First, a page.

Energy deals signed between South Africa, China at BRICS summit

South Africa on Wednesday entered into a series of agreements with China aimed at revitalizing its aging energy sector, including upgrading its nuclear power plant.

During the BRICS summit in South Africa, several agreements were inked with Chinese power companies. These pacts encompass enhancements to the electricity transmission and distribution network of the southern African nation.

“We are moving at the speed of the fastest, we are not going to move at the speed of the slowest,” Electricity Minister Kgosientsho Ramokgopa after signing the deals.

South Africa aimed to learn from China’s expertise in rapidly establishing the world’s largest power transmission grid network, generation capacity, and renewable energy plants, according to Ramokgopa.

South Africa’s state-owned utility Eskom is facing a power supply deficit of approximately 4,000 megawatts (MW), which represents about a tenth of its total installed capacity. This shortfall has led to unprecedented power outages.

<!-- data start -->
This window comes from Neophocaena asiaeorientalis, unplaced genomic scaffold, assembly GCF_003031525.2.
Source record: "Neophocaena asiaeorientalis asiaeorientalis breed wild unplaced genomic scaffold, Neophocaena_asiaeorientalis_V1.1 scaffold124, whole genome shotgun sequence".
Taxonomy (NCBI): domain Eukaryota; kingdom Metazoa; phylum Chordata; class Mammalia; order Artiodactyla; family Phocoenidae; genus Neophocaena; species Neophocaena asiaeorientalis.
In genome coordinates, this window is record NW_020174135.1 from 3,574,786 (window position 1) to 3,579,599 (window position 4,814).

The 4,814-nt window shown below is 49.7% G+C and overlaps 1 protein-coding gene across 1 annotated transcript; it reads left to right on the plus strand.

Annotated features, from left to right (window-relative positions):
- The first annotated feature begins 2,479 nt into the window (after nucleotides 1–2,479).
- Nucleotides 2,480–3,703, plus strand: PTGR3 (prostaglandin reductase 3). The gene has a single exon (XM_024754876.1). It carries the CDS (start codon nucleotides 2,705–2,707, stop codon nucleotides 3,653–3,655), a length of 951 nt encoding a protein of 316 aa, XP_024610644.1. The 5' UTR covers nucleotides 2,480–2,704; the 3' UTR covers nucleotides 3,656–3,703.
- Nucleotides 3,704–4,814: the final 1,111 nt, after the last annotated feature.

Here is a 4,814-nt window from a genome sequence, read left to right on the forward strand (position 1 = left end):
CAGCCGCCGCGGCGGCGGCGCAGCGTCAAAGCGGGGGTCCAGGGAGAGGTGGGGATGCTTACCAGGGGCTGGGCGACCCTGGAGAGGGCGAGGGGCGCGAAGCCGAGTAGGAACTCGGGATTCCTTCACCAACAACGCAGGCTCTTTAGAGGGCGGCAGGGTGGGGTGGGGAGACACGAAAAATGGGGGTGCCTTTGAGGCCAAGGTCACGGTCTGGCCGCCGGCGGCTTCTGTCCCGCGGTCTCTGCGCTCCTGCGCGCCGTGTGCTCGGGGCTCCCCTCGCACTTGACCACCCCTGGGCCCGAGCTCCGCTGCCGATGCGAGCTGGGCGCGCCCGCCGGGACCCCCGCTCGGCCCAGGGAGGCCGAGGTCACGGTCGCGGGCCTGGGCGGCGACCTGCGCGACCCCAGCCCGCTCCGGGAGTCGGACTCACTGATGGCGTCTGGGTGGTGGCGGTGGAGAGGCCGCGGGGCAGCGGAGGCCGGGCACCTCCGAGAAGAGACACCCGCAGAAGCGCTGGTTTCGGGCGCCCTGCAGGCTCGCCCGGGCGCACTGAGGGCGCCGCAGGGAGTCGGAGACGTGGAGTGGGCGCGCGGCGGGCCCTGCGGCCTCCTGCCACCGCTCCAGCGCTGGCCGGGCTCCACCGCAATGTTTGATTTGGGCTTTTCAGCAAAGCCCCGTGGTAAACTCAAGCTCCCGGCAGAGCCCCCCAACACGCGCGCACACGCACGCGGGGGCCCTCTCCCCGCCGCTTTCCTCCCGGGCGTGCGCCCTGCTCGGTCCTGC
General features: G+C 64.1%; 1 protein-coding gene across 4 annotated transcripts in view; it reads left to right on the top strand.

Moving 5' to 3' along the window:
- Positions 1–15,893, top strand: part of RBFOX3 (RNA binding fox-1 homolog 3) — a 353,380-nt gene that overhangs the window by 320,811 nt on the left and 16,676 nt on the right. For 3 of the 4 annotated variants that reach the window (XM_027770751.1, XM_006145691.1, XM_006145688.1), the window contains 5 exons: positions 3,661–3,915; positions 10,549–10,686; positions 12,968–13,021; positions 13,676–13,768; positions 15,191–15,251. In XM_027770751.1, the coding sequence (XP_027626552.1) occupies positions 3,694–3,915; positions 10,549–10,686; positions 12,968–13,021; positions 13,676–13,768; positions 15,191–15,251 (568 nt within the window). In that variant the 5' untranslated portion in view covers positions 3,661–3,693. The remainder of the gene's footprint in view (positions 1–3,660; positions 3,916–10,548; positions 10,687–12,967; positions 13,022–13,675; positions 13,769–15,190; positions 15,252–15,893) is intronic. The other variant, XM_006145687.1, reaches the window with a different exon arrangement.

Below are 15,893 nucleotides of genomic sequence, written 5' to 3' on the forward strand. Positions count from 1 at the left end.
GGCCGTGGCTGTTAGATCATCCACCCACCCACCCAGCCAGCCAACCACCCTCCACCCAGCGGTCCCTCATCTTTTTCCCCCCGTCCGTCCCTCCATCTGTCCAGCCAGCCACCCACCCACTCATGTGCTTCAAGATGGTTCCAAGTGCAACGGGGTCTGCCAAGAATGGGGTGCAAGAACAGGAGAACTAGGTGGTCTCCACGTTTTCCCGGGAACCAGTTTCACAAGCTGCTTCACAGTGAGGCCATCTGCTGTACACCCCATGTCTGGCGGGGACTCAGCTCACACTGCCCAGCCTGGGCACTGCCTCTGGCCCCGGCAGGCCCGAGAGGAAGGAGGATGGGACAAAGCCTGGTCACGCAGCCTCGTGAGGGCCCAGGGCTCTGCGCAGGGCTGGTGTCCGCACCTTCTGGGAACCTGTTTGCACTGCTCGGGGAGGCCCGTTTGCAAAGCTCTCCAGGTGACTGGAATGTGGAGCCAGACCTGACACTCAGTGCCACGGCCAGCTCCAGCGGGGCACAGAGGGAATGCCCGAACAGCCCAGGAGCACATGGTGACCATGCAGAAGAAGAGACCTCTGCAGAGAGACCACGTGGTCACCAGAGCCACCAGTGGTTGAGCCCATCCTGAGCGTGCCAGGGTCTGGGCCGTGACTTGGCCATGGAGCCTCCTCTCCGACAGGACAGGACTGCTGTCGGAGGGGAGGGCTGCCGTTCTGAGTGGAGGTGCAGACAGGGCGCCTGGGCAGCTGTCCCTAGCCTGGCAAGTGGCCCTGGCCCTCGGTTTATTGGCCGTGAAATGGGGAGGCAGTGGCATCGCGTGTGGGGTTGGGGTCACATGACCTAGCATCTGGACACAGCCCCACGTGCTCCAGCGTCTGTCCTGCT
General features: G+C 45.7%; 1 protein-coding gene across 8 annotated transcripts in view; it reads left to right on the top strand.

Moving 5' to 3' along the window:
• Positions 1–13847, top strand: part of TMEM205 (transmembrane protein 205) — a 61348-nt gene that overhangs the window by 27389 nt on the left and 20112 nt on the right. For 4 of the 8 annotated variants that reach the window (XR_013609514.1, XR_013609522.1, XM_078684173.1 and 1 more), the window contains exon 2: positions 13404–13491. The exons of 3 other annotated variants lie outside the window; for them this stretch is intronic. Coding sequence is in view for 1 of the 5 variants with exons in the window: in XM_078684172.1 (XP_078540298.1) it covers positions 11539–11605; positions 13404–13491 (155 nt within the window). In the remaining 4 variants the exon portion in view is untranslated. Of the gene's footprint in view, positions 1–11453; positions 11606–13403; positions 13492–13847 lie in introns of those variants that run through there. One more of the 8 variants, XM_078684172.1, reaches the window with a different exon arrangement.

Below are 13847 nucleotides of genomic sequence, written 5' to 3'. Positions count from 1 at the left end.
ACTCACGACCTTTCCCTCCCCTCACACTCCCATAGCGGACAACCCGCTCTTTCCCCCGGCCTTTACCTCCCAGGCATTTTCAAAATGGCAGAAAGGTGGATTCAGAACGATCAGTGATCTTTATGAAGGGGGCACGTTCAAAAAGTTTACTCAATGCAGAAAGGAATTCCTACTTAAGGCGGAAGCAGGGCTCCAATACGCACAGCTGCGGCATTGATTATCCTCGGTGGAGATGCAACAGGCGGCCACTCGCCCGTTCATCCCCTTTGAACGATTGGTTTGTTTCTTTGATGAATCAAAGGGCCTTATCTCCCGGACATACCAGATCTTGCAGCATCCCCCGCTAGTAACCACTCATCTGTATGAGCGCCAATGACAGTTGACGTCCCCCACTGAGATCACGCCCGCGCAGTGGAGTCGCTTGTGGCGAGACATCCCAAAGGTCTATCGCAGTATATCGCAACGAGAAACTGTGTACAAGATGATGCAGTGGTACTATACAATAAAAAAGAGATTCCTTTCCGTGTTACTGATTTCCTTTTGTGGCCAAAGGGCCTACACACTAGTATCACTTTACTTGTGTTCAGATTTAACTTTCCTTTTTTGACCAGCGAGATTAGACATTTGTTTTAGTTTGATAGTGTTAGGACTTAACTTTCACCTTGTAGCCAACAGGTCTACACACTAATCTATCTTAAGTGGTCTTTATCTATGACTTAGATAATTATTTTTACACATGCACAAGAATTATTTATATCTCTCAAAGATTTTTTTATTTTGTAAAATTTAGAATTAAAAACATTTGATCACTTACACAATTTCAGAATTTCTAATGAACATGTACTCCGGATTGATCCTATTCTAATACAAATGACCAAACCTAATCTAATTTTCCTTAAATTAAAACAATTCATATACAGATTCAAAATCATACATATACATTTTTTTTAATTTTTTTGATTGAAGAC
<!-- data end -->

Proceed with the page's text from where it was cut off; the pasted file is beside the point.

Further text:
The transmission capacity is severely limited, obstructing the integration of alternative power sources. The majority of its distribution infrastructure, comprising numerous transformers and substations that deliver electricity to homes, frequently experiences burnouts, resulting in extended periods of power outage.

China intends to assist in prolonging the operational lifespan of Eskom’s coal-fired power plants. Additionally, they will provide technology for emissions reduction at a more economical rate than what’s accessible worldwide. Furthermore, there is a possibility of China establishing manufacturing facilities for transformers and solar PV panels within the country, Ramokgopa said.

It will also help South Africa upgrade its nuclear power plant, he added.

President Cyril Ramaphosa announced on Tuesday that China, South Africa’s largest trading partner, will furnish emergency power equipment valued at 167 million rand ($8.9 million). Additionally, a grant of approximately 500 million rand will be provided for the power sector. However, specific timelines for these arrangements were not disclosed.

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